Accenture and Deloitte experts weigh in on safe and eco-friendly equipment disposal at Blancco webinar series

Experts convened during the Erasing data for Good webinar series to discuss different methods of data sanitization, and what it means for businesses and their sustainability goals.

The webinar, organized by data security company Blancco, featured four sessions, notably, “Drive Destruction & Sustainability: The Hidden Value of Eco-Focused Tech Disposal”, to help organizations understand the importance of eliminating data from unneeded equipment in a secure and eco-friendly way.

The session was moderated by Fredrik Forslund, director, International Data Sanitization Consortium and vice president at Blancco, while leaders from industry giants Accenture and Deloitte shared their insights.

“When we look at the high tech and the software platform industries, we’re using a lot of technology and that’s creating a lot of waste. So what can we do to reuse and make our impact as low as possible while still driving the outcomes we want to get to?” asked Monica Kuroki, sustainability industry lead at Accenture, as she kicked off the discussion.

Data security has been key to driving discussions around data sanitization, with big organizations and individuals alike concerned about their data being compromised at the time of equipment disposal. GDPR (General Data Protection Regulation, the EU’s privacy regulation) penalties equally add to the pressure to dispose responsibly, explained Adam Moloney, chief financial officer and net zero champion at Blancco.

The key solution, he added, has been traditionally to destroy or shred that equipment into very small pieces so that none of the data can be recovered. But the environmental impact of that is very negative.

Real data erasure, Moloney said, sanitizes a device completely, such that old data cannot be recovered, while also ensuring that the device or its parts can be reused, resold, recycled, or “whatever it is you might want to do with the device without the need to destroy it.”

Last year, 300 million PCs and laptops were sold globally, and will need to be disposed of in the future, Moloney stated. Sustainability becomes a key question, as these devices, primarily computer equipment, go into landfills or are shipped to third-world countries, where they are unsafely disassembled for parts and precious metals, often by children and women. Chemicals present in the disposed equipment also present a significant risk to communities, animals, and nature.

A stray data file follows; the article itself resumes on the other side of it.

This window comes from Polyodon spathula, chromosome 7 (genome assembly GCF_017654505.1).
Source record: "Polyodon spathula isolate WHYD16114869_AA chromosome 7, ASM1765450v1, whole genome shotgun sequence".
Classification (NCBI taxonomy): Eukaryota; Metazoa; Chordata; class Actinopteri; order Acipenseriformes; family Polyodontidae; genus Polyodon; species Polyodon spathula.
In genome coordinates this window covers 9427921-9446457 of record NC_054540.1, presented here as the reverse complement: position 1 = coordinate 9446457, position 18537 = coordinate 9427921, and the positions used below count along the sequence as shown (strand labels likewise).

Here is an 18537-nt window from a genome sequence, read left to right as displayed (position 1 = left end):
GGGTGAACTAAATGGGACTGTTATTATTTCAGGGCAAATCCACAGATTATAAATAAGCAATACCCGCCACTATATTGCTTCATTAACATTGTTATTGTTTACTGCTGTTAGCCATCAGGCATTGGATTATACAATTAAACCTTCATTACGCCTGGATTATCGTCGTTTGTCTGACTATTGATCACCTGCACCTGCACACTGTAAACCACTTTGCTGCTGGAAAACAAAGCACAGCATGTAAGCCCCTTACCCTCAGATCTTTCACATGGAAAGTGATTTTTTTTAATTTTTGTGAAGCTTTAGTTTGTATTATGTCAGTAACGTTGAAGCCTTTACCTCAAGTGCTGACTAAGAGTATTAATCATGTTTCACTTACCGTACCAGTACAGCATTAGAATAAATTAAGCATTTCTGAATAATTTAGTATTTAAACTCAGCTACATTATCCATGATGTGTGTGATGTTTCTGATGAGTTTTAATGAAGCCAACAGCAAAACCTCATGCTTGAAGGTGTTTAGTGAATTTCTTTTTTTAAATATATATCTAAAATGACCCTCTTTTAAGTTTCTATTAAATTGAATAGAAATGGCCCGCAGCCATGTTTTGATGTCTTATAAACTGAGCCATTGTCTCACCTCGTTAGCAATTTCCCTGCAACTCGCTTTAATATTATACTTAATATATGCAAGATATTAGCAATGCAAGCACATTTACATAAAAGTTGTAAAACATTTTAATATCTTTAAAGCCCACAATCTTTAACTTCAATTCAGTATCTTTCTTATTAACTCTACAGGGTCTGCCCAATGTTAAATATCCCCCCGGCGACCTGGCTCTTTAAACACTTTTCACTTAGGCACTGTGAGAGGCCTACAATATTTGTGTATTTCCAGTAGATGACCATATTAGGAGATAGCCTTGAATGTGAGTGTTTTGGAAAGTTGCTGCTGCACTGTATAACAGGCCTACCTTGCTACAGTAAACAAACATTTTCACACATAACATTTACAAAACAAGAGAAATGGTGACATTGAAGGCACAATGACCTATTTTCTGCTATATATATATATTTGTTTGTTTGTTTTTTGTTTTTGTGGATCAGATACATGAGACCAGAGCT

The risk to the environment is not the only motivating factor for organizations with sustainability initiatives, however. Businesses with high ESG scores have better financial outcomes, more engaged workplaces, and are better able to retain and attract talent, said Kuroki.

More businesses are also looking internally to reduce expenses as they face decreased consumer demand caused by the cost of living crisis, she noted. Businesses can sell off older devices, while data centres can look to keep their infrastructure and hard drives for longer as they face the increase in the cost of raw materials.

“Sustainability credentials are more widely under scrutiny at the moment by regulators, customers, politicians – everybody is focused on sustainability. If an organization can do more to prove its credentials, it can have a lot of benefits in terms of stakeholder management.”

Furthermore, Kuroki argued that the push for sustainability is generated both from the top down and the bottom up. Executives are not only interested in doing the right thing environmentally and staying relevant with peers and competitors, but also want to reduce their risk of exposure to new regulations.

And, from a bottom up perspective, people want to make sure they are doing their part, aligning their values to their profession, as sustainability often feels really personal, said Kuroki. 

Getting practical

The panelists offered these practical solutions for eco-friendly data sanitization and transitioning to a circular economy:

Report on your company’s carbon footprint across the entire business chain, and how you are managing the footprint and the impact of changes in the environment on your business.

– Do a full IT audit of the organization to understand and optimize what your infrastructure looks like, the devices employees are using, how those devices are going end of life, what the lifecycle expectancy is, etc.

– Encourage remote collaboration

– Donate older equipment to worthy causes, supply them to schools abroad. 

– Begin your journey sooner rather than later, set small and realistic targets that, in turn, make up circularity and its benefits

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Ashee Pamma
Ashee Pamma
Ashee is a writer for ITWC. She completed her degree in Communication and Media Studies at Carleton University in Ottawa. She hopes to become a columnist after further studies in Journalism. You can email her at [email protected]

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